Striving for Independence: Two-Year Impact Findings From the Youth Villages Transitional Living Evaluation.
Skemer, Melanie. Valentine, Erin Jacobs.
xi, ES1-ES10, 53 p.
Published: November 2016
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New York, NY 10016-4326
The Youth Villages Transitional Living Evaluation is testing whether the Transitional Living program, operated by the social service organization Youth Villages, makes a difference in the lives of young men and women with histories of foster care or juvenile justice custody. The program, which was renamed “YVLifeSet” in April 2015, is intended to help these young people make a successful transition to adulthood by providing intensive, individualized, and clinically focused case management, support, and counseling. The evaluation uses a rigorous random assignment design and is set in Tennessee, where Youth Villages operates its largest Transitional Living program. From October 2010 to October 2012, more than 1,300 young people were assigned, at random, to either a program group, which was offered the Transitional Living program’s services, or to a control group, which was not offered those services. Using survey and administrative data, the evaluation measured outcomes for both groups to assess whether Transitional Living services led to better outcomes. This third evaluation report uses administrative data to assess the program’s impacts in three of the original six domains — education; employment and earnings; and criminal involvement — during the second year after study enrollment. Taken together, the one- and two-year results show that participation in the Transitional Living program had modest, positive impacts on a broad range of outcomes. The program boosted earnings, increased housing stability and economic well-being, and improved some outcomes related to health and safety. The program did not, however, improve outcomes in the areas of education, social support, or criminal involvement. Implications of the findings are discussed. 6 tables and 24 references. (Author abstract modified)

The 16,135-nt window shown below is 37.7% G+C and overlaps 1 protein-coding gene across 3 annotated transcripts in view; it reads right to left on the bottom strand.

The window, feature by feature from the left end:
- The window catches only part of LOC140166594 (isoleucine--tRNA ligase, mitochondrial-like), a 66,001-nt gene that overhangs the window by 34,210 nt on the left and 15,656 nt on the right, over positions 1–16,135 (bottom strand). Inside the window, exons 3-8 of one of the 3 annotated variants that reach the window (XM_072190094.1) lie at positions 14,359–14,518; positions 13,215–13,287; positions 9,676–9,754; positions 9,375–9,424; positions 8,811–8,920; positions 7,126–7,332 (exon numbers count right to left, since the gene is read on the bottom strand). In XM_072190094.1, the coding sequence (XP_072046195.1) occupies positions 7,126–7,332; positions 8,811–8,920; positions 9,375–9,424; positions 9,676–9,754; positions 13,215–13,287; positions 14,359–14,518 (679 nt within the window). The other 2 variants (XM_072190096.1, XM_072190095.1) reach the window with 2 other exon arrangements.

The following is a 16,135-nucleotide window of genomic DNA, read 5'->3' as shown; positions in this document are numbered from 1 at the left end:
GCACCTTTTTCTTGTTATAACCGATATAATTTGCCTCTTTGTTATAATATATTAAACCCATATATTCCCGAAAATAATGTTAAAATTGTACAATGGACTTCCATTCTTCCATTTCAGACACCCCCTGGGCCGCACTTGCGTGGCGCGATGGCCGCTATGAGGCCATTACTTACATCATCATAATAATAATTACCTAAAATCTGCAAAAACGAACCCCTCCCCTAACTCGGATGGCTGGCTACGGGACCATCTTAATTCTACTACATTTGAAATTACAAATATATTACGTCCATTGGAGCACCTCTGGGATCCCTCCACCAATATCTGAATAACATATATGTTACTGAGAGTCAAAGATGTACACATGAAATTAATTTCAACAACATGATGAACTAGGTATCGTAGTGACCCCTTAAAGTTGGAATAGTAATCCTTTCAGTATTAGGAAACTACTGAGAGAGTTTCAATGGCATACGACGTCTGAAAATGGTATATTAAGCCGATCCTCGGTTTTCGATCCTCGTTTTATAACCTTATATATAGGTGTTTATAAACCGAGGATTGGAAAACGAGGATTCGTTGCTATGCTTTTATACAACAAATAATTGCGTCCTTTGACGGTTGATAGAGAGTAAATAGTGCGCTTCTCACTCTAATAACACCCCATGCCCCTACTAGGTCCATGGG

foster adolescents; aging out; independent living; independent living skills; promising practices; case management; therapeutic effectiveness; education; juvenile delinquency; criminal charges; employment; housing